What do you do when your home sinks into a massive mudhole in the middle of the Rwandan rainforest. Bandits, big snakes, and a stressed out wife – Have a BIG winch to save a bit of the adventure for later.
Charlie Scott from the United States had offered to donate a winch for Betsy, but it became apparent that the shipping costs on a 160kg winch would cost more than buying one is SA, which is extremely expensive. At the same time, my grandfather contacted the rest of our family in search of a winch, and managed to find one! My fathers uncle- David “Casey” Lewis would be the man that would come to the rescue (excuse the pun). He was involved in the mining industry in the late 70’s, and one of his friends designed and built two commercial sized winches for them. He purchased one of them way back then, and had it stored in his garage in Pretoria for almost 40-years. The winch had never been used and was in perfect condition, and he offered to donate the winch if we were willing to go and get it.
Charlie Scott was notified that we had a solution, and generously donated the funds for us to drive down to Pretoria to fetch it, which after a struggle with Covid regulations, we managed to do with the help of my father and his vehicle.
(above: this picture was taken after we had started building the winch mounting plate)
(above: it even has a crank handle that can be used when the power source has died)
The winch was designed to install upright (Grey control box at top), but as the bumper was not designed for the mounting bracket, we decided to install it underneath the cavity of the bumper using a custom built mounting plate. I credit this idea to Pugs Steyn as he greatly assisted us with the planning and supplies to complete the plate. After agreeing that the plate had to be “moerive” strong to handle the forces, he said “follow me, I might have something that would do the job” and lead us into his macadamia fields where an old plough was lying, just waiting to be upcycled for our mounting plate. He offered to donate the steel from the plough, and gave us the go ahead to poach what we needed to get it done.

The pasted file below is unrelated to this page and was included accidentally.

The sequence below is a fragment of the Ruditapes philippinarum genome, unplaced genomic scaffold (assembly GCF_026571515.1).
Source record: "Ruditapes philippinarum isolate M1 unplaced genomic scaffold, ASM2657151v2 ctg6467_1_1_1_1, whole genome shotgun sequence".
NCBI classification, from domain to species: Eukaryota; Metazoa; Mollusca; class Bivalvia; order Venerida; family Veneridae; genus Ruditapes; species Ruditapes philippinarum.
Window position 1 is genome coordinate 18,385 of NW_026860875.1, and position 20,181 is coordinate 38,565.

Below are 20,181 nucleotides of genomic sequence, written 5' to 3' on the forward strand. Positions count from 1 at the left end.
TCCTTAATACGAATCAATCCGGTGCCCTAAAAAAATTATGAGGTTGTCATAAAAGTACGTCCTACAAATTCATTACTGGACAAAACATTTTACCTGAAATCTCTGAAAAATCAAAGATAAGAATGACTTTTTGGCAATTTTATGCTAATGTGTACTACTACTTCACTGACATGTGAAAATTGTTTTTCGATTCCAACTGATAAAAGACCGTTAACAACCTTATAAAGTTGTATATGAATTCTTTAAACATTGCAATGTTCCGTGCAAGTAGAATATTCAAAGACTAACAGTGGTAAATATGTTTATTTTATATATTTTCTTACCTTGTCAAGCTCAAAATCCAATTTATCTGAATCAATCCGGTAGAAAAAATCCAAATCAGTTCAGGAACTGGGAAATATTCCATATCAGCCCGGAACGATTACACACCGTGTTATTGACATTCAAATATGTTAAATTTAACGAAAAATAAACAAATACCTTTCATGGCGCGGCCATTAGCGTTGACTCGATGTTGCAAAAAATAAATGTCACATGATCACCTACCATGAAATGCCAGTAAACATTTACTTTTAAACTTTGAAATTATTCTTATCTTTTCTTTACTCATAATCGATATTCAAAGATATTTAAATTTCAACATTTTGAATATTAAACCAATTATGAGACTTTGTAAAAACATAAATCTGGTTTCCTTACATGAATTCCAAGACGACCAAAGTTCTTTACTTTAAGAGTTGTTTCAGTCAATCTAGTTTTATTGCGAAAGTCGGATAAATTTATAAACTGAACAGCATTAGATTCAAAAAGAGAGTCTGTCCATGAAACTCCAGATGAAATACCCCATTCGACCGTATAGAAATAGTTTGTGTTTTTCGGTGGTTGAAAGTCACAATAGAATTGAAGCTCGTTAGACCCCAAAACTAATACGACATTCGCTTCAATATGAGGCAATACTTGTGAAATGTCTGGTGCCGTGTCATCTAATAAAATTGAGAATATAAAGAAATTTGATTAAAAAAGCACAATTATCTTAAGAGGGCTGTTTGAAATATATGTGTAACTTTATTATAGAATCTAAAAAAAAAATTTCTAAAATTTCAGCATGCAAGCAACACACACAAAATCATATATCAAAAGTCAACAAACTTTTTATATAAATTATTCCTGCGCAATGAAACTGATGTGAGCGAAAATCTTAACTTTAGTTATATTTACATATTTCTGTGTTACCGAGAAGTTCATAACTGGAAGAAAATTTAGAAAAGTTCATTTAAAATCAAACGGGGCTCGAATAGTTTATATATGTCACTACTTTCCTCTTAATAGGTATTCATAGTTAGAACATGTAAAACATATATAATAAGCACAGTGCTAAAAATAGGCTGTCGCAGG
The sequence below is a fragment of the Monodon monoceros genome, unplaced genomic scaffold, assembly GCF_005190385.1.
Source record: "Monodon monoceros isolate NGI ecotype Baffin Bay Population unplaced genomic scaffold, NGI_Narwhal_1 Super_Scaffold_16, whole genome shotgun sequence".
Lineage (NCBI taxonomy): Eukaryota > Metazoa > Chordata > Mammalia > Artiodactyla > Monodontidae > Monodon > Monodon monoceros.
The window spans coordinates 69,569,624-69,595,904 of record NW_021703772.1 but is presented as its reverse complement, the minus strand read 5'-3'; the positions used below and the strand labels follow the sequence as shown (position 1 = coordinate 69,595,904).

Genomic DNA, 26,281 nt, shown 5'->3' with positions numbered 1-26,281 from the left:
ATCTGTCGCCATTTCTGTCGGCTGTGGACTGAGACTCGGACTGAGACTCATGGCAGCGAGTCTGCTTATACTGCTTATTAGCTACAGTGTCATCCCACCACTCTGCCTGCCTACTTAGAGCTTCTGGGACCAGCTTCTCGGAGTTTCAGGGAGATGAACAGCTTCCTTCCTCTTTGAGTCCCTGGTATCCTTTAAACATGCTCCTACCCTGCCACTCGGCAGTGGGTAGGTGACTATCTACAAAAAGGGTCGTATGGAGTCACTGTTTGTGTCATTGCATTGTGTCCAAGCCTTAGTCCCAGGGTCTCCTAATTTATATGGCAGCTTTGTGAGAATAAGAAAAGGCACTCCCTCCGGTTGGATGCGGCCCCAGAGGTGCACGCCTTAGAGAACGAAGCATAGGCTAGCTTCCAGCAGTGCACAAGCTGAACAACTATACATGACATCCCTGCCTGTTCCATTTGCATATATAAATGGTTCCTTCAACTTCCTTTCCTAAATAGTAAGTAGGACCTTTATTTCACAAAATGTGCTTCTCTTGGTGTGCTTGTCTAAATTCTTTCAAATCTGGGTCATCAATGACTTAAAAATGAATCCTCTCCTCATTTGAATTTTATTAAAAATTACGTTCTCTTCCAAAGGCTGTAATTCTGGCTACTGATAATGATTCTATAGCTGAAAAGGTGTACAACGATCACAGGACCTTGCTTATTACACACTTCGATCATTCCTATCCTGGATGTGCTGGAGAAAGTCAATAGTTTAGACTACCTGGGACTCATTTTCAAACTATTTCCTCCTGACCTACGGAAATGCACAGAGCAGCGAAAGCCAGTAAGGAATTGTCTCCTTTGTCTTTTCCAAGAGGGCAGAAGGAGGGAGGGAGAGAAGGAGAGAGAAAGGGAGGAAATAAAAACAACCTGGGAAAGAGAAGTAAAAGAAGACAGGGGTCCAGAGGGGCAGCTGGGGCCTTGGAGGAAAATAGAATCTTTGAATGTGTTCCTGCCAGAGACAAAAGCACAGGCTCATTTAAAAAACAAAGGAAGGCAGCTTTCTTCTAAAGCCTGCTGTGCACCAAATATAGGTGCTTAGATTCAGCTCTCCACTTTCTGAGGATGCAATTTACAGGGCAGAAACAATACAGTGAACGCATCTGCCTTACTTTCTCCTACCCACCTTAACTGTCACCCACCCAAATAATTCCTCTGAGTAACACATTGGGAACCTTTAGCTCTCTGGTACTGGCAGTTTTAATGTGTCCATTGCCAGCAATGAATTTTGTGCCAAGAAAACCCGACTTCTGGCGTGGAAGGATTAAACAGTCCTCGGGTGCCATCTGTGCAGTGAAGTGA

(above: brain storming session after the old front bumper section was removed)
(above: the plough)
(above: The cut)
(above: 20mm steel, that’s pretty hefty)
(above: straight as an arrow)
(above: the side sections were cut, these would later weld onto the front front)
(above: rust removal)
(above: The edges were tapered, and notches cut so that everything would fit together)
(above: drilling winch plate bolt holes)
(above: clamped the components together to do plan out the welding)
The front plate was drilled and cut to match up with the winch. Vusi assisted me with the welding. He’s a mechanic that has excellent welding skills. The components were tacked up using a arc welder, but was properly welded with the use of a large tag welder.
(above: Vusi, melting metal)
(above: Things coming together, the u-channels bolt onto the chassis)
(above: we did a test install, to see if everything would fit okay)
(above: We coated the new bumper with “gravel guard”)
(above: the winch installed, and ready for rescue)
(above: hooking up the winch to the starter lug point)
Vusi came in handy, as he has good ideas and great experience with anything mechanical, and also has great knowledge on auto electrics. He works as a fulltime mechanic for Pug’s landscaping, and he is always around when I need some advice. He pointed out that I did not need to run the winch’s power cable all the way to the battery, but rather to connect it to the starter power terminal, which I would not have known, and this made the wiring much easier.
The forward / reverse switch on the winch was missing, and following advice from Pugs and Vusi, got ourselves a standard on/off/on toggle switch, and installed it inside the cab so I would be able to control the winch while having control over the throttle.